Can We Build The World’s First Combined Mosque/Synagogue/Church?

At the House of One, religions can practice their own rituals in their own space–but also be closer to people different from them.

Eight years ago, archaeologists digging in a parking lot in the middle of Berlin uncovered layers of ruins. A church, first built in the 13th century, had been rebuilt again and again over the centuries–after fires and other disasters–until it was destroyed in World War II and finally paved over.


Now the church that owns the property plans to rebuild one more time. But instead of a chapel, they hope to build what might be the world’s first all-in-one church/synagogue/mosque, called the House of One.

“They had to face the question of what do we do with this ground, and what do we want to give back to the city–what do we need in this time?” says Frithjof Timm, a theological speaker for the House of One.

It started from a simple idea to bring people together in the area. “The minister had the vision that there could be a table on this former parking lot,” says Timm. “People from different religions could sit together, and eat together, and be together.”

But they decided to take it further, and launched a competition to design a building that would simultaneously include sacred spaces for Jews, Muslims, and Christians. A rabbi and imam partnered with the minister to work on the plans.

From one perspective, it was a practical decision. “In Berlin we have a lot of people who are not that religious or non-religious,” Timm says. “So we don’t have that much money to keep a new church alive. We don’t have so many Christian people to fill up a new church.”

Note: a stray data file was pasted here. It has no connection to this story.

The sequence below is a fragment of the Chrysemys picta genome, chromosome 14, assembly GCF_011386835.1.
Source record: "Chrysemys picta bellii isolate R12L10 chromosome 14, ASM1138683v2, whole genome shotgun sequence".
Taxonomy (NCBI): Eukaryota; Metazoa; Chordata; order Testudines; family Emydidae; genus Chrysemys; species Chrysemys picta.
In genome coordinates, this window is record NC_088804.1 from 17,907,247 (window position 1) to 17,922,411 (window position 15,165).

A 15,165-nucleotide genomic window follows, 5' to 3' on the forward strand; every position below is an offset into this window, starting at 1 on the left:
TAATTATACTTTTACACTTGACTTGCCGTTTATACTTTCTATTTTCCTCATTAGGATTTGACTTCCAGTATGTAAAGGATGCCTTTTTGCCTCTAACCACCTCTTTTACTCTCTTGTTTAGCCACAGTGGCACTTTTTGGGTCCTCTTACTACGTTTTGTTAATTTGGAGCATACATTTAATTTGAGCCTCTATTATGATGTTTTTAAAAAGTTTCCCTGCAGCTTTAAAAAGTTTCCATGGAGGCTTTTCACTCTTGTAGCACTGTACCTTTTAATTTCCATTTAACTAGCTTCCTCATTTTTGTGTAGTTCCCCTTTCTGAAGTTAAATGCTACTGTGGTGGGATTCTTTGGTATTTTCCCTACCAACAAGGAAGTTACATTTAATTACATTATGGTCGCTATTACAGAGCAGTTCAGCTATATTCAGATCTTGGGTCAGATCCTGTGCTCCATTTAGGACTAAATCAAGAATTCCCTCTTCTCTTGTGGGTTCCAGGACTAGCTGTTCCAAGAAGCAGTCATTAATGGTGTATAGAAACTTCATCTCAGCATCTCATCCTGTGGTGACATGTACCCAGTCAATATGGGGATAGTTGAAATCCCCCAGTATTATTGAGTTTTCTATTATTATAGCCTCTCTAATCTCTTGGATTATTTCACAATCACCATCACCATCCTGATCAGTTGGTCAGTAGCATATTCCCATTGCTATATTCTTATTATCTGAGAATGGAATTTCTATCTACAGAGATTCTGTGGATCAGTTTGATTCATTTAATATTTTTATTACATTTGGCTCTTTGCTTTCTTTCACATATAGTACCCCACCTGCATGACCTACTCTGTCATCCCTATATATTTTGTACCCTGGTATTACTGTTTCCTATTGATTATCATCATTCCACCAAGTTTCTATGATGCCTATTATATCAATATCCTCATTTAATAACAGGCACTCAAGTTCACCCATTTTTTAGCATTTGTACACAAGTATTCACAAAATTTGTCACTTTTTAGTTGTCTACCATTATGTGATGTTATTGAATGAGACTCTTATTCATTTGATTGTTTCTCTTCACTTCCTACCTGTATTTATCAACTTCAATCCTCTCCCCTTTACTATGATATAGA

More importantly, it’s meant to be a symbol of what Berlin stands for today. The place where Hitler signed death warrants for 6 million Jews is now the city with the fastest-growing Jewish population in the world. And as more refugees stream into Germany, it’s also home to a very quickly growing population of Muslims.


The design includes a central common space, and three equally sized (but differently shaped) spaces for each religion. Everyone comes in through the same front door.

“We have only one entrance in the building,” says Timm. “So everyone who is going to pray–whether Jewish or Muslim or Christian–has to use this one entrance. The entrance leads to the common room, and from the common room there’s a stair going up to the second floor and then you decide which way you go.”

Though some individuals have argued against it in the Muslim community, the response has been mostly positive. Each of the spaces respects, as much as possible, orthodox practices, with places to wash feet in the mosque, or separate spaces for men and women for orthodox services in the synagogue. Being in the building doesn’t mean anyone has to change anything about their own faith.

“You don’t have to give up your own religion,” Timm says. “If you’re not afraid to look around and see what are the other religions are doing, it can enrich your life and your faith.”

The organization started raising money last year, but have a long way to go–so far, they’ve raised about €1 million out of €43 million needed (a basic version of the design would cost €10 million).

Something similar may happen first in the U.S. The Tri-Faith Initiative in Omaha, Nebraska–with a synagogue, church and mosque next to each other on the same campus–is already under construction. In Switzerland, a building that houses eight religions opened in 2014.


The House of One thinks it needs to happen in Berlin as well, especially now. “We hope this will shine out in the world–that this will go out to the world and be a sign to bring more peace between people,” Timm says. “Especially at this time when war comes from ISIS, and after what happened in Paris.”


About the author

Adele Peters is a staff writer at Fast Company who focuses on solutions to some of the world's largest problems, from climate change to homelessness. Previously, she worked with GOOD, BioLite, and the Sustainable Products and Solutions program at UC Berkeley, and contributed to the second edition of the bestselling book "Worldchanging: A User's Guide for the 21st Century."